Journal of Community Psychology

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Exploring parent–child agreement on reports of exposure to community violence: Utilizing a latent profile approach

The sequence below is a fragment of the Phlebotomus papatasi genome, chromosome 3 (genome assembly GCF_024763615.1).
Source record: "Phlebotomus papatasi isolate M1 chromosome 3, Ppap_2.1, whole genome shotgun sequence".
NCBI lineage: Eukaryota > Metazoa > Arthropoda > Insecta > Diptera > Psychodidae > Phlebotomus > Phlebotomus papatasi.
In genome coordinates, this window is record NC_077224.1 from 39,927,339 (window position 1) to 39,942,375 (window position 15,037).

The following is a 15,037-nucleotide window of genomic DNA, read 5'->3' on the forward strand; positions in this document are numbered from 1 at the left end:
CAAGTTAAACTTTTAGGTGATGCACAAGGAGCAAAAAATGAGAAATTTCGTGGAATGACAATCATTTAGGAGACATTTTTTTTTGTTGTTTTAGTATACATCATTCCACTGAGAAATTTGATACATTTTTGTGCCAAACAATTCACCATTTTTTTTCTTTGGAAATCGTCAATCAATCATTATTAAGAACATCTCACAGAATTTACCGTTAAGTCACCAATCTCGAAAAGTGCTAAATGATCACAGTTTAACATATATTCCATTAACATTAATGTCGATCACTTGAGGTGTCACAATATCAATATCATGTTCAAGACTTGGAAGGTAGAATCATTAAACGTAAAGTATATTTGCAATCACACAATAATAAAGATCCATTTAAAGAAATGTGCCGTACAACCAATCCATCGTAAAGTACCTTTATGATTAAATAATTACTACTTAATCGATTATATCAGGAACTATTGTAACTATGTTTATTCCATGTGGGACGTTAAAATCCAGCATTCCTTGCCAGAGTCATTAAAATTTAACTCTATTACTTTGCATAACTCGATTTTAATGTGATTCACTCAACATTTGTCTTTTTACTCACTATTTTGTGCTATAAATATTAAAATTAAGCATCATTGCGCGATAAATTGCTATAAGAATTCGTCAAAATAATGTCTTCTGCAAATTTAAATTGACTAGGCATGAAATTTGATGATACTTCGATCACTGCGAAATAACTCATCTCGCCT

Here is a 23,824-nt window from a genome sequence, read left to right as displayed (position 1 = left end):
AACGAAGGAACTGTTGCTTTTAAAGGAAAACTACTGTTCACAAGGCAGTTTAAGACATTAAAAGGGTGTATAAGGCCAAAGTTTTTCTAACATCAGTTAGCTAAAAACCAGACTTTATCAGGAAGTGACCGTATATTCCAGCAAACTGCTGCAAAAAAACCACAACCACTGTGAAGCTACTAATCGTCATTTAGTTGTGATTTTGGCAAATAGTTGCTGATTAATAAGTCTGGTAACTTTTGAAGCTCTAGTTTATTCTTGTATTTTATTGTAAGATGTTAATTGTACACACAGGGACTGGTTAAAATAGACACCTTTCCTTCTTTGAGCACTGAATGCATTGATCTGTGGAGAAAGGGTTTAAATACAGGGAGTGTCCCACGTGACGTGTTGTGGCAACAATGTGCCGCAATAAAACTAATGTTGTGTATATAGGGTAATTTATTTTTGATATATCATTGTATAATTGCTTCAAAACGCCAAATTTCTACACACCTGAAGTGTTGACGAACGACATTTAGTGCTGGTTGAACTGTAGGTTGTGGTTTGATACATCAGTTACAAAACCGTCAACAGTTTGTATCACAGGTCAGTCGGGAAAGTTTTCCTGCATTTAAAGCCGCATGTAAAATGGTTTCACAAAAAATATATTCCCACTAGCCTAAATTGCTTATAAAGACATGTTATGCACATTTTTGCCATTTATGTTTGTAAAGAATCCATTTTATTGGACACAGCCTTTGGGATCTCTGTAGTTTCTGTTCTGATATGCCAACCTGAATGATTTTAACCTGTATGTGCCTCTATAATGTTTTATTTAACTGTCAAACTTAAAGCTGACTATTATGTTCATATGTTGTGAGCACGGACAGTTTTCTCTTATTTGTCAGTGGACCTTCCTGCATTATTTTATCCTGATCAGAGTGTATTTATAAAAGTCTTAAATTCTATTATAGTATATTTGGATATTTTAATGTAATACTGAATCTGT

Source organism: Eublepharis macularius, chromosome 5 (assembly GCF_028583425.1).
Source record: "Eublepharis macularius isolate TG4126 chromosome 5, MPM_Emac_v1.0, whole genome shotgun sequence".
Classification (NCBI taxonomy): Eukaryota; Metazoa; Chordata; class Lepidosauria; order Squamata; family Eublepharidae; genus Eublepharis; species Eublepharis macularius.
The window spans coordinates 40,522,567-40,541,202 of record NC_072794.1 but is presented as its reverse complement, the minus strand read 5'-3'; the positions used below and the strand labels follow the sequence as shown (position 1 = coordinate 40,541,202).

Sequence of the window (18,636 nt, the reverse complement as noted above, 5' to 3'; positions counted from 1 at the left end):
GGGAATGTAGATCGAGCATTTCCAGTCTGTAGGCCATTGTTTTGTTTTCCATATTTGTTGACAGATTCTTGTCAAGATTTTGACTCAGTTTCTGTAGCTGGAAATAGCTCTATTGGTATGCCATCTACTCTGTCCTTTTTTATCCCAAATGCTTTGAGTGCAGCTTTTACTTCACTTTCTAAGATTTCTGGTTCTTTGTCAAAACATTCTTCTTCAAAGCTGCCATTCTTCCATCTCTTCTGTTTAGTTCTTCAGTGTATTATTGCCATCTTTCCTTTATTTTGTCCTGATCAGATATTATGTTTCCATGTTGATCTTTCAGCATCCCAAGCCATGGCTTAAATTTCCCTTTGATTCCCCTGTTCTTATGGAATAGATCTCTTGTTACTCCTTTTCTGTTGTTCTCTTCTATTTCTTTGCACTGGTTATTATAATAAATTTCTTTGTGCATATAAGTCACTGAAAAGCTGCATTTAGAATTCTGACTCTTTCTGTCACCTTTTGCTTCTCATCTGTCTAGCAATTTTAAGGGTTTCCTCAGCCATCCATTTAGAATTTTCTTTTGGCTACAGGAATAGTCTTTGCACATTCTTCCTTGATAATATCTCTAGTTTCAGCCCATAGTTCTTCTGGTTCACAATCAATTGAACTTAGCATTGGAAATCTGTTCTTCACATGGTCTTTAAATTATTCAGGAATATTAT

Abstract Exposure to community violence (ECV) has a number of implications for children including poor mental health functioning, impaired cognition, memory, learning, and school performance (Edlynn et al, 2008 Am. J. Orthopsychiat., 78, 249–258; Gardner et al., 1996, J. Consult. Clin. Psychol., 64, 602–609). Discrepancies in child and parent reports of the child's ECV may exacerbate these adverse effects (Hill & Jones, 1997 J. Natl Med. Assoc., 89, 270–276). This study aimed to categorize dyads based on the agreement in reports of ECV. Furthermore, this study aimed to identify ethnic differences within these groups in addition to mental health issues. Four profiles, based on average exposure to violence, emerged: Low exposure (LE), moderate exposure, high exposure, and severe exposure. Ethnic differences among these profiles indicate ethnic minorities are less likely to belong to the LE profile and more likely to represent the other profiles. There were differences among profiles based on mental health functioning.

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